So one of our readers asked us this question the other day: Do lungs heal after quitting smoking?
The truth is, they don’t. Your lungs don’t have regenerative properties. The damage that’s been done, will always be there. Pulmonary rehab can’t heal the damage that’s been done (but instead can help improve your body’s utilization of the reduced pulmonary function).
BUT, the stuff that’s been accumulating in your lungs has a chance to be pulled out by your body’s immune system. Smoking regularly has the dual effect of suppressing your immune system and layering on more stuff for it to get rid of. Quitting lets your immune system recover and stops bringing in more foreign substances to damage your lung tissue.
Over time, even without rehab or therapy, a former smoker will notice a significant improvement in respiratory and pulmonary function. This is thanks to the removal of the accumulated tar, nicotine resin, and other chemicals (depending on the brand of cigarette). Others who have developed conditions such as COPD or pulmonary hypertension will always have those diseases, and that’s where rehab comes in.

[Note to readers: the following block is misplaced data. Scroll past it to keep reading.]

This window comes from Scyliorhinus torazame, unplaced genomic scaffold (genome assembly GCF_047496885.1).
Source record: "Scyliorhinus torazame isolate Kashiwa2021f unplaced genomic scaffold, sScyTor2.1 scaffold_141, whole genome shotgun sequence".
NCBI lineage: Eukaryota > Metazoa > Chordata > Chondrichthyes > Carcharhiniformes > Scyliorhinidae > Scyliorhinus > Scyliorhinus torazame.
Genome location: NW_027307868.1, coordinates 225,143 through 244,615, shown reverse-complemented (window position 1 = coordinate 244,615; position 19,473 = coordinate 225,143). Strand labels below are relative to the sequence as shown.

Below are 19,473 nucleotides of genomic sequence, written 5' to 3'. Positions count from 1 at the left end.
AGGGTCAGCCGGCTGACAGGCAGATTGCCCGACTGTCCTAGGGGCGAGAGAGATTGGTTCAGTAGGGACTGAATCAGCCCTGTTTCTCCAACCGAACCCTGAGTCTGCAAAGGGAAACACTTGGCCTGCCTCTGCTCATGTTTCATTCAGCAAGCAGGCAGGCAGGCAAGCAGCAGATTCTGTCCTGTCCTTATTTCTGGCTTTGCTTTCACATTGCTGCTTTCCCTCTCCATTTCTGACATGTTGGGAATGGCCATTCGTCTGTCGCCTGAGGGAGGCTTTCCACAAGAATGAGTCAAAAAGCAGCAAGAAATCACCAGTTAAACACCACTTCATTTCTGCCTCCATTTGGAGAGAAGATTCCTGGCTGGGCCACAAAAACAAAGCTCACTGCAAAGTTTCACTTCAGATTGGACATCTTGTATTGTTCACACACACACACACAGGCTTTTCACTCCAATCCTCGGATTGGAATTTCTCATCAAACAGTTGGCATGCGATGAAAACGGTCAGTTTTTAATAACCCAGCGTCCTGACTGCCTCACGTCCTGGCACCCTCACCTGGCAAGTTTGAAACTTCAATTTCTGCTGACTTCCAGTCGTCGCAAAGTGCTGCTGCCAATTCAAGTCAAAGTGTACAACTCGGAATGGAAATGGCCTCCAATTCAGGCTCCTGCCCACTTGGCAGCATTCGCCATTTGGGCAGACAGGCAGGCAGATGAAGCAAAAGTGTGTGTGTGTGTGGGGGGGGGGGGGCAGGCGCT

To add to this, everybody’s lungs are declining in function at a steady (but slow) rate over time. Smoking dramatically accelerates this decline. When you quit smoking you never regain any function but the rate of decline goes back to the pre-smoking levels, so it seriously slows down any further damage to lung function.
It is true that some cells, like your skin, are replaced way more often. Some cells, like nerves, practically never grow back. But just like your skin, you can make scars. If a structure is too damaged, the body just replaces the structure with scar tissue, not regenerating the original tissue. Just like the skin, small injuries will heal nicely, but medium to large ones will cause scarring.
Scarring in the lungs makes the lungs less elastic, so you have to work way harder to move air. It also turns multiple tiny pathways into one bigger pathway which means there’s less surface area, so less oxygen getting through, so you have to take more breaths to get the same level of oxygen. Scar tissue can also trap lung goo, which makes a great growing place for bacteria.
In short, be kind to your lungs. Scarred lungs suck.